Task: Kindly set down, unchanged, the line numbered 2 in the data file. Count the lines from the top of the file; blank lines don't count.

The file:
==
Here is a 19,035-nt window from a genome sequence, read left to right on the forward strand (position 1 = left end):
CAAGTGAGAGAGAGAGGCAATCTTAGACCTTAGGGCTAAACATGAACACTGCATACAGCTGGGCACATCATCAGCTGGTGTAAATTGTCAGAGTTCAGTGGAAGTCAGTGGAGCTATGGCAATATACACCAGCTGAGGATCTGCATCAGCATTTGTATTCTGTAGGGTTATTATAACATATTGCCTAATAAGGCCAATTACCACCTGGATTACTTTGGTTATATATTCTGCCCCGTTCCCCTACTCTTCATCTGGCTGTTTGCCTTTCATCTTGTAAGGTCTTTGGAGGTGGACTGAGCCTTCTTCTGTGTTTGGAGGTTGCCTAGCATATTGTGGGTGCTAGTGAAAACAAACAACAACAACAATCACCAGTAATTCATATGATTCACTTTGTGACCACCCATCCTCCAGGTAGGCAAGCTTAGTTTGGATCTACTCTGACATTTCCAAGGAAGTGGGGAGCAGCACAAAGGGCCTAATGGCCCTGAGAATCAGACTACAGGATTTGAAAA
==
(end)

CAAGTGAGAGAGAGAGGCAATCTTAGACCTTAGGGCTAAACATGAACACTGCATACAGCTGGGCACATCATCAGCTGGTGTAAATTGTCAGAGTTCAGTGGAAGTCAGTGGAGCTATGGCAATATACACCAGCTGAGGATCTGCATCAGCATTTGTATTCTGTAGGGTTATTATAACATATTGCCTAATAAGGCCAATTACCACCTGGATTACTTTGGTTATATATTCTGCCCCGTTCCCCTACTCTTCATCTGGCTGTTTGCCTTTCATCTTGTAAGGTCTTTGGAGGTGGACTGAGCCTTCTTCTGTGTTTGGAGGTTGCCTAGCATATTGTGGGTGCTAGTGAAAACAAACAACAACAACAATCACCAGTAATTCATATGATTCACTTTGTGACCACCCATCCTCCAGGTAGGCAAGCTTAGTTTGGATCTACTCTGACATTTCCAAGGAAGTGGGGAGCAGCACAAAGGGCCTAATGGCCCTGAGAATCAGACTACAGGATTTGAAAA